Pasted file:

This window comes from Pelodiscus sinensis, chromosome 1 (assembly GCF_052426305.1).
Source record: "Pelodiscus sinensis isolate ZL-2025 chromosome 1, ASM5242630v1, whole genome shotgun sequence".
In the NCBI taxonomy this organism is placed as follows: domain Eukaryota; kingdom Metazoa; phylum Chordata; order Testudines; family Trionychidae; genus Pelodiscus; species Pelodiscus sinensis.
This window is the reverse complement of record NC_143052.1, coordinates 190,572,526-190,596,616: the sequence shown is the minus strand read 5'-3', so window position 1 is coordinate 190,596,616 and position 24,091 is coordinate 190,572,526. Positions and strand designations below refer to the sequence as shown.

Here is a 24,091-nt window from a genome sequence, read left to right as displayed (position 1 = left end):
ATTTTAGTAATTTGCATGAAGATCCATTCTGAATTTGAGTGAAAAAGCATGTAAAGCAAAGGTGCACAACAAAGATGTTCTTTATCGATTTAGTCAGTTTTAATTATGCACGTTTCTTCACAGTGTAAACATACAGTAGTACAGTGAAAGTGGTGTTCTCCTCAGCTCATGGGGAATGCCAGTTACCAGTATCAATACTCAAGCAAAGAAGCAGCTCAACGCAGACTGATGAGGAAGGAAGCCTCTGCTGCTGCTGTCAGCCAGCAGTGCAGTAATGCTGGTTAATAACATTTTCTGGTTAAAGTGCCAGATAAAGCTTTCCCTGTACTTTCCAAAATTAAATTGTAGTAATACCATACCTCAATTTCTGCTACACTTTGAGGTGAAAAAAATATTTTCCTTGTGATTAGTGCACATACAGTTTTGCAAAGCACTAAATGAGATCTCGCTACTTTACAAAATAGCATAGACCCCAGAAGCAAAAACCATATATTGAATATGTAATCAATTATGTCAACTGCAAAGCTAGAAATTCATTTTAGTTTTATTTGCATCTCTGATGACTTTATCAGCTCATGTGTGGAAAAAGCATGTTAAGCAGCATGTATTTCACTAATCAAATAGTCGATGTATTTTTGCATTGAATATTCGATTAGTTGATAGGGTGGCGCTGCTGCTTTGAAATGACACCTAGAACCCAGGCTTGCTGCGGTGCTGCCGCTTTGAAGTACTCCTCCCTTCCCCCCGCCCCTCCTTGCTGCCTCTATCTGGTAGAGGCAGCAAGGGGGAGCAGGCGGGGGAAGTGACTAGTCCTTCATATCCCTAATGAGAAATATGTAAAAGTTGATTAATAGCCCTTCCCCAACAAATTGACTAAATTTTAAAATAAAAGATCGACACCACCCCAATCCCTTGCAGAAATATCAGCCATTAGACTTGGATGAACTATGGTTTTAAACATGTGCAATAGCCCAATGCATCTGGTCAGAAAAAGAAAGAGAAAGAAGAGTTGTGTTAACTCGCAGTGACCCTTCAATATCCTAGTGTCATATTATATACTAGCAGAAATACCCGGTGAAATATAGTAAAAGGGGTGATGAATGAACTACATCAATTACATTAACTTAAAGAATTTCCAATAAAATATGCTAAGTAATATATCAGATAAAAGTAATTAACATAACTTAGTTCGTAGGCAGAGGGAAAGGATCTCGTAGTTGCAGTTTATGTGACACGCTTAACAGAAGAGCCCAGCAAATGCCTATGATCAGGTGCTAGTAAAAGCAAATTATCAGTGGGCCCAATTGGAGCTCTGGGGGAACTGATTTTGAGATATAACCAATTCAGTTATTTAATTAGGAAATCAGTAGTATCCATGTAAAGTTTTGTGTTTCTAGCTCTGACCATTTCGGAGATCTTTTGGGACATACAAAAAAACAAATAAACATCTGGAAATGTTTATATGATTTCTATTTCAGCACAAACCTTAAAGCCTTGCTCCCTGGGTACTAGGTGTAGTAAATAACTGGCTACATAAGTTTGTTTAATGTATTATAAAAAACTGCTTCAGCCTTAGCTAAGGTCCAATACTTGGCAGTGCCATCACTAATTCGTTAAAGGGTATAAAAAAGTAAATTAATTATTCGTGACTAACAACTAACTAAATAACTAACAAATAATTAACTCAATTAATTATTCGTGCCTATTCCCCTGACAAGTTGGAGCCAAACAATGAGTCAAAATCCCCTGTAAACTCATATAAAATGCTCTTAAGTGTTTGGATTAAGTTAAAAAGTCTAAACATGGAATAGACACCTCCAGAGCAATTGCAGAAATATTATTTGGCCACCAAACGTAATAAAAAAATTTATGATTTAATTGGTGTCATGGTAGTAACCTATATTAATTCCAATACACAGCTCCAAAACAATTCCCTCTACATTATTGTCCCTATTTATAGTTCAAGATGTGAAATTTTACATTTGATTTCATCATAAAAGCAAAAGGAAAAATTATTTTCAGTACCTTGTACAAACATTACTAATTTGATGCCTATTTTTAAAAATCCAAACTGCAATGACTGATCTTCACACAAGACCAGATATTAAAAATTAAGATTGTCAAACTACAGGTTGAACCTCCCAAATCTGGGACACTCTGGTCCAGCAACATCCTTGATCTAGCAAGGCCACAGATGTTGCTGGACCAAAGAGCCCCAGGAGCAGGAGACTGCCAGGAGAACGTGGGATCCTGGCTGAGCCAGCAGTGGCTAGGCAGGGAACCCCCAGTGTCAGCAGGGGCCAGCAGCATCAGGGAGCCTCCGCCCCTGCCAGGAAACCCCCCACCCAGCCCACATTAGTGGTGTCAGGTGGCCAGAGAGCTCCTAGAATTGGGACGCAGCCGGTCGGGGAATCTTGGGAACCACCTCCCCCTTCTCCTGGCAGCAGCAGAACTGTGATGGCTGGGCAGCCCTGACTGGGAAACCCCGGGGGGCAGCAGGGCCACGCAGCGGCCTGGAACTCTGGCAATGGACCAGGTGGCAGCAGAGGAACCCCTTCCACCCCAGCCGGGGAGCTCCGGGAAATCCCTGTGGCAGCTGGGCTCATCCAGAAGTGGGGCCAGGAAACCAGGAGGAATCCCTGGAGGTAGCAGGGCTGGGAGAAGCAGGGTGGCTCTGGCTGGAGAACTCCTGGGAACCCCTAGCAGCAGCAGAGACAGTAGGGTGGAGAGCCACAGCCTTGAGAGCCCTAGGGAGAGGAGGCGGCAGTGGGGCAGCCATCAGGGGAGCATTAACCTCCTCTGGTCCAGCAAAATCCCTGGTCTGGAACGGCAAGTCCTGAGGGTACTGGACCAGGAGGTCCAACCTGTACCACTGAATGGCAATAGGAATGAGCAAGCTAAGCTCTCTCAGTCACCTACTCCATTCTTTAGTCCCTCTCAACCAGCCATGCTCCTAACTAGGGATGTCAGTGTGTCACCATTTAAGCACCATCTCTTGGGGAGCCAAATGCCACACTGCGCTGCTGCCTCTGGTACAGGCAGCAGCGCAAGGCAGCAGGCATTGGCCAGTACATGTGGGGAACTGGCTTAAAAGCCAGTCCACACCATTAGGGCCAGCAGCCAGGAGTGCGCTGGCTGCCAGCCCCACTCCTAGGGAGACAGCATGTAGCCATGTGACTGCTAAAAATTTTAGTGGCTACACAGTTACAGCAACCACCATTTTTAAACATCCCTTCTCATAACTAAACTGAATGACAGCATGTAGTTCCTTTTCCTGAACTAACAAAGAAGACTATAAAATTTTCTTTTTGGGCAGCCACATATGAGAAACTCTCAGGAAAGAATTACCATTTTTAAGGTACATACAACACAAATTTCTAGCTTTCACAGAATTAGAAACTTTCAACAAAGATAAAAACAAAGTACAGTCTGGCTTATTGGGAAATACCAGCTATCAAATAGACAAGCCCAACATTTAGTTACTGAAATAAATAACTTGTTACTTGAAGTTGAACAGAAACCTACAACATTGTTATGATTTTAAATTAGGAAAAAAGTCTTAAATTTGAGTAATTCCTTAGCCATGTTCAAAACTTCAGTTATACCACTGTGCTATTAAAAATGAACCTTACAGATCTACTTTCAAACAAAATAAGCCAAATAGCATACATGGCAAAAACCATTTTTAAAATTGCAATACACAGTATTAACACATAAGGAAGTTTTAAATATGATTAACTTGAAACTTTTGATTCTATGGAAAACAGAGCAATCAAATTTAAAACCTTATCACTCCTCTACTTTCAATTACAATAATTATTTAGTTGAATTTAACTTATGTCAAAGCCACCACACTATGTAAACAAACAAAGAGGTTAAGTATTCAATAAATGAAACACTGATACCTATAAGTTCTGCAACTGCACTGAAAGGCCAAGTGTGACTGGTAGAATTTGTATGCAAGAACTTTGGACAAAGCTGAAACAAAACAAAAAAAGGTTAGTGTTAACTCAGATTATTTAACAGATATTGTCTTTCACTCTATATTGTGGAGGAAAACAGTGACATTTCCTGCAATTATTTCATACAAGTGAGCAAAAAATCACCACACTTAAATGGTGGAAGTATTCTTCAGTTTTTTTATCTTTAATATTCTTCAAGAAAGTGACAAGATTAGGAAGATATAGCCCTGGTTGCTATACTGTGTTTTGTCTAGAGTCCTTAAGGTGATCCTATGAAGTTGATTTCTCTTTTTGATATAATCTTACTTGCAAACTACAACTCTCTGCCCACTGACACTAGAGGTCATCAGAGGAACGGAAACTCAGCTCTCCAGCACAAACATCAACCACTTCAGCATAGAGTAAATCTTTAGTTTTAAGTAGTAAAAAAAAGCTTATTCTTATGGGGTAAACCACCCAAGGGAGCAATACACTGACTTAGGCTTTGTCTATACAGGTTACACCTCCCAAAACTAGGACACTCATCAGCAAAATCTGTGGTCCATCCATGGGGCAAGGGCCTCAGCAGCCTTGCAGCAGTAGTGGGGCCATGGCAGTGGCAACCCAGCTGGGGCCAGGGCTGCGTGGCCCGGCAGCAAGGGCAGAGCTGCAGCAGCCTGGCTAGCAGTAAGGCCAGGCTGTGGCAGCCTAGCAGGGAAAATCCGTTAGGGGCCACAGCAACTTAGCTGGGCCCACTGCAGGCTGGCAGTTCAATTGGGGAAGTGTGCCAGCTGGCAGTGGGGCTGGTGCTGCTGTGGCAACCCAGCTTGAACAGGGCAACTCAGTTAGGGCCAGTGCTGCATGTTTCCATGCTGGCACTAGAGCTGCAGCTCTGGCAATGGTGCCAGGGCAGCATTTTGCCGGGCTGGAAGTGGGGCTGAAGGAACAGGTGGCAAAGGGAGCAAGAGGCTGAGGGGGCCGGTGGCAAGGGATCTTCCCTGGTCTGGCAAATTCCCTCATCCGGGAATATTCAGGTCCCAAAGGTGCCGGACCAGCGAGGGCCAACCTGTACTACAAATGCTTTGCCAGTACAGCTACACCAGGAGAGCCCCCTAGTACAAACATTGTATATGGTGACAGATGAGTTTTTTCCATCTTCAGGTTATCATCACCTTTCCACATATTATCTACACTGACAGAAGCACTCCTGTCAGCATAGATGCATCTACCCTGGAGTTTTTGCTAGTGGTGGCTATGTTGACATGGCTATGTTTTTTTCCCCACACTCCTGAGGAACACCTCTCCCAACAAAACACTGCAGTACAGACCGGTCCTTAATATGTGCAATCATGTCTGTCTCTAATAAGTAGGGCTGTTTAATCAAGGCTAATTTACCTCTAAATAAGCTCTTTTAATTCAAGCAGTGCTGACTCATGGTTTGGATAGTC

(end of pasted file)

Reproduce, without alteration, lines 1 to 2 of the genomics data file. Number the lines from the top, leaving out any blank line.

This window comes from Pelodiscus sinensis, chromosome 1 (assembly GCF_052426305.1).
Source record: "Pelodiscus sinensis isolate ZL-2025 chromosome 1, ASM5242630v1, whole genome shotgun sequence".